Brian attempts to answer that question in the post, “Why healthcare exchanges are not well-functioning markets”, as the first part of a three part post on healthcare costs. The idea of a well functioning market is an intriguing question about the Affordable Care Act. Here was my comment.
Thanks for posting your thoughts. I have been thinking about this subject for some time and am very interested in your methodology since I was planning a similar analysis to try and answer the question, “What is the price of self-insuring?” It should be interesting what insight your use of statistics can provide us for a non-linear market. Most of the intriguing strategy questions ask what do we do when we cross a certain boundary. In my case it is the classic customer is always right question. At what price have they gone too far? Maybe after reading your third post I will have more answers.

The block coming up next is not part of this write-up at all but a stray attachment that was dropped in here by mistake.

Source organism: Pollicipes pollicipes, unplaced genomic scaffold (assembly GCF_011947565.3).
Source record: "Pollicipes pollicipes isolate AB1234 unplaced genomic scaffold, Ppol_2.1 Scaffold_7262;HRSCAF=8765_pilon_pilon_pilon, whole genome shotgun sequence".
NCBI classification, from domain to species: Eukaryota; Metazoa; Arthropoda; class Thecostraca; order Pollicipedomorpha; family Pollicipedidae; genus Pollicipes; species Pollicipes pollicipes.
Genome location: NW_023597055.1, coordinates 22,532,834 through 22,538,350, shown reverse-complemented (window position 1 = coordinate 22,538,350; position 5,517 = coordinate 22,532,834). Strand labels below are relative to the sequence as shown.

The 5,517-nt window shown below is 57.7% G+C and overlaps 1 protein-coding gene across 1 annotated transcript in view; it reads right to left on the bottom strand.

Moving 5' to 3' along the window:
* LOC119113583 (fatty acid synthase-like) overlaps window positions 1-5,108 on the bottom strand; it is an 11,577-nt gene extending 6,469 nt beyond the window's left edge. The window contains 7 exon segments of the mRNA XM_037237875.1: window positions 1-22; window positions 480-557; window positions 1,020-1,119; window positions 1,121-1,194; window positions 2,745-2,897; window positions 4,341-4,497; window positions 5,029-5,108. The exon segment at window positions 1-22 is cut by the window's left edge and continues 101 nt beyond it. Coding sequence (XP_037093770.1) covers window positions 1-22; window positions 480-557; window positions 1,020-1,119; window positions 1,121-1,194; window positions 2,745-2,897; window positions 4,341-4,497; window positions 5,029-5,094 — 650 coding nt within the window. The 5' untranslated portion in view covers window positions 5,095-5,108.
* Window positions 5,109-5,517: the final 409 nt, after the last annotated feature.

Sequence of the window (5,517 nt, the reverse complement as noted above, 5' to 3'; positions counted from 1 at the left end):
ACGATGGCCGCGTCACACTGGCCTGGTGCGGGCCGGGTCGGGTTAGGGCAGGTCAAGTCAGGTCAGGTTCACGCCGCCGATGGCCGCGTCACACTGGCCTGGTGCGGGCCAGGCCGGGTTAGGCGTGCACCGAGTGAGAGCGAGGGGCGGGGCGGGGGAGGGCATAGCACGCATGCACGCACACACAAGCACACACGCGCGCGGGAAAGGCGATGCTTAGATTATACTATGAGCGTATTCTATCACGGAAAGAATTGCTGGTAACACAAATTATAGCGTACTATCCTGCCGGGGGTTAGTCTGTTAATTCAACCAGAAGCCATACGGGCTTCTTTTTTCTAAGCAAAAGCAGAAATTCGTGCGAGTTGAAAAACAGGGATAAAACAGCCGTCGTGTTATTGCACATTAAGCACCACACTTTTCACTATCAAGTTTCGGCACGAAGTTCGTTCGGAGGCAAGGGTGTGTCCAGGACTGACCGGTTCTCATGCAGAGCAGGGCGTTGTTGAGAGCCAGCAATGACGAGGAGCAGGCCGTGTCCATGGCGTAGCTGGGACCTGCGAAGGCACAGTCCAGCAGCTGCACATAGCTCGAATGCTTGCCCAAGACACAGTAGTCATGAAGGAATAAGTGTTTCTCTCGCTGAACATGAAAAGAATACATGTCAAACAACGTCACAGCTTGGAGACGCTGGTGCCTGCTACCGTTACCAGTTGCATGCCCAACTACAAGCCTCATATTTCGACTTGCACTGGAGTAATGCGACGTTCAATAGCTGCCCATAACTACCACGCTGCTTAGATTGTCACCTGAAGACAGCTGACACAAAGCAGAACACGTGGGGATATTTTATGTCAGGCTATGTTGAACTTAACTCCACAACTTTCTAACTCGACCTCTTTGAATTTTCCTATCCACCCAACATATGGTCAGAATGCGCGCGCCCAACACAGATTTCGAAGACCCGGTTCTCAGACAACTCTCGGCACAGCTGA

To me the idea of a well functioning exchange is a moot point. It was born a political animal and will never overcome the inherent problems with subsidizing one group of the middle class at the expense of another part. As much as I would like a competitive market because it would not only be good for me but a good foundation for a sustainable health care policy, it is just not going to happen. Good economics was destined to lose this battle.
Brian has inspired me. Last week I researched pre-existing conditions and tonight I finished creating a spreadsheet of my last five years of medical expenses. Tomorrow I will attempt at connecting the dots and making a stab at answering the question, “What is the price of self-insuring?”